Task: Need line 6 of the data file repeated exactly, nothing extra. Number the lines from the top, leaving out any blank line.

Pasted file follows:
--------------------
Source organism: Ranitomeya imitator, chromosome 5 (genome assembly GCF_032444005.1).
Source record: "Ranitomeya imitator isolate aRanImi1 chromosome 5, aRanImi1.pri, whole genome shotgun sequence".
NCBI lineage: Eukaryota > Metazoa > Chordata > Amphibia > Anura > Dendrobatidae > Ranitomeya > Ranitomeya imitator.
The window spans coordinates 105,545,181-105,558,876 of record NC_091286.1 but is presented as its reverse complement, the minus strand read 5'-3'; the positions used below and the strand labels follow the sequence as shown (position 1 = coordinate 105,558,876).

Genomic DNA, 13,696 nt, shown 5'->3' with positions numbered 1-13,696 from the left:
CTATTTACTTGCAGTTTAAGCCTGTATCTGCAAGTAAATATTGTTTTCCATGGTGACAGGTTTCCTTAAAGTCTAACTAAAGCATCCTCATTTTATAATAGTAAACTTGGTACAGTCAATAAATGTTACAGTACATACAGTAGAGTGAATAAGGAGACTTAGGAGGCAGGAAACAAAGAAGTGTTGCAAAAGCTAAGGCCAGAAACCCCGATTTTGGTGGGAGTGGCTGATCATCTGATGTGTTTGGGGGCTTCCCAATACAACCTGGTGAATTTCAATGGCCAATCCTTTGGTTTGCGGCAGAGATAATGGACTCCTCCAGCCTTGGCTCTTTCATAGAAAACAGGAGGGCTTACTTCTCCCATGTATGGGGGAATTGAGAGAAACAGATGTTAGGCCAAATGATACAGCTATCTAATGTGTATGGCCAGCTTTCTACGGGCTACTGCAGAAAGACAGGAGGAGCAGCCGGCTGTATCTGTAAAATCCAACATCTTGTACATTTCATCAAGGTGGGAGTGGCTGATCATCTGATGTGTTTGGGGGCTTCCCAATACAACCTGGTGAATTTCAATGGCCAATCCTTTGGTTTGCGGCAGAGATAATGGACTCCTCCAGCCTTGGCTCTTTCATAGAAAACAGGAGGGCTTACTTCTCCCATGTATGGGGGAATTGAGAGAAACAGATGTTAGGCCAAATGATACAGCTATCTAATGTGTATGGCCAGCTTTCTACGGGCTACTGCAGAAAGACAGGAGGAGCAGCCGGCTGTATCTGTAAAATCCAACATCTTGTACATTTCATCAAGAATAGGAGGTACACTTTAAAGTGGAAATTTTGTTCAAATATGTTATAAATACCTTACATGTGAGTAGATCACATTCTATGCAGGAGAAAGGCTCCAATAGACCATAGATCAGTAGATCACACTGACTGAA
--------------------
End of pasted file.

CTATTTACTTGCAGTTTAAGCCTGTATCTGCAAGTAAATATTGTTTTCCATGGTGACAGGTTTCCTTAAAGTCTAACTAAAGCATCCTCATTTTATAATAGTAAACTTGGTACAGTCAATAAATGTTACAGTACATACAGTAGAGTGAATAAGGAGACTTAGGAGGCAGGAAACAAAGAAGTGTTGCAAAAGCTAAGGCCAGAAACCCCGATTTTGGTGGGAGTGGCTGATCATCTGATGTGTTTGGGGGCTTCCCAATACAACCTGGTGAATTTCAATGGCCAATCCTTTGGTTTGCGGCAGAGATAATGGACTCCTCCAGCCTTGGCTCTTTCATAGAAAACAGGAGGGCTTACTTCTCCCATGTATGGGGGAATTGAGAGAAACAGATGTTAGGCCAAATGATACAGCTATCTAATGTGTATGGCCAGCTTTCTACGGGCTACTGCAGAAAGACAGGAGGAGCAGCCGGCTGTATCTGTAAAATCCAACATCTTGTACATTTCATCAAGGTGGGAGTGGCTGATCATCTGATGTGTTTGGGGGCTTCCCAATACAACCTGGTGAATTTCAATGGCCAATCCTTTGGTTTGCGGCAGAGATAATGGACTCCTCCAGCCTTGGCTCTTTCATAGAAAACAGGAGGGCTTACTTCTCCCATGTATGGGGGAATTGAGAGAAACAGATGTTAGGCCAAATGATACAGCTATCTAATGTGTATGGCCAGCTTTCTACGGGCTACTGCAGAAAGACAGGAGGAGCAGCCGGCTGTATCTGTAAAATCCAACATCTTGTACATTTCATCAAGAATAGGAGGTACACTTTAAAGTGGAAATTTTGTTCAAATATGTTATAAATACCTTACATGTGAGTAGATCACATTCTATGCAGGAGAAAGGCTCCAATAGACCATAGATCAGTAGATCACACTGACTGAA